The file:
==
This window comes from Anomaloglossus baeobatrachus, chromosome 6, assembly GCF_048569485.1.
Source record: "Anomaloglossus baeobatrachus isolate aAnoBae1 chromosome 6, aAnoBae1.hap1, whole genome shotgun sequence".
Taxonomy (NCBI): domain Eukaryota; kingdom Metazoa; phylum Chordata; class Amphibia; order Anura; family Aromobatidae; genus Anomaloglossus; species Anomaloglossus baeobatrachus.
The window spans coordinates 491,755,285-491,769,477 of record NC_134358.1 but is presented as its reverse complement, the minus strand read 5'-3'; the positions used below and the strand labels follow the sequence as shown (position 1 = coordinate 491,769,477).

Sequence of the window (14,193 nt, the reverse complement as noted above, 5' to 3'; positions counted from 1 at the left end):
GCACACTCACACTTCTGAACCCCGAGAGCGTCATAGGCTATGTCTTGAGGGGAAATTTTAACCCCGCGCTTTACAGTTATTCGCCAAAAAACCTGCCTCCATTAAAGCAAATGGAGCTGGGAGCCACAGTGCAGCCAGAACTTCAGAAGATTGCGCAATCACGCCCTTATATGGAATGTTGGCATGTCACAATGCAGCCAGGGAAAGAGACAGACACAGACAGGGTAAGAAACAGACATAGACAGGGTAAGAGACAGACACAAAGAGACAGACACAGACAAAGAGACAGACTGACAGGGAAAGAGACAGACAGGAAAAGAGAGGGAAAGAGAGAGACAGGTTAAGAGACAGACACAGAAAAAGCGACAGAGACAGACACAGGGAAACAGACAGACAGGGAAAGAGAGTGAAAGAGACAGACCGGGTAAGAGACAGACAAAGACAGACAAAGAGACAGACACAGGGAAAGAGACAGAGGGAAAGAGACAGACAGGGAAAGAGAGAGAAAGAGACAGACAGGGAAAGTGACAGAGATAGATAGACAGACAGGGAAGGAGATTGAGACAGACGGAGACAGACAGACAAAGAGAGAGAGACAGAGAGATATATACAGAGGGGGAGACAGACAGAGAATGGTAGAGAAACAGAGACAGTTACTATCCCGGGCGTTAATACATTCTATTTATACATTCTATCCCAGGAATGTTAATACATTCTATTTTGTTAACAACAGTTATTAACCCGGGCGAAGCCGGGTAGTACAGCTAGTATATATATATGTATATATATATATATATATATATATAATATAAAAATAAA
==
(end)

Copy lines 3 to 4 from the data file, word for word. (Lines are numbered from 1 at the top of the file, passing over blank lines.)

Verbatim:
Taxonomy (NCBI): domain Eukaryota; kingdom Metazoa; phylum Chordata; class Amphibia; order Anura; family Aromobatidae; genus Anomaloglossus; species Anomaloglossus baeobatrachus.
The window spans coordinates 491,755,285-491,769,477 of record NC_134358.1 but is presented as its reverse complement, the minus strand read 5'-3'; the positions used below and the strand labels follow the sequence as shown (position 1 = coordinate 491,769,477).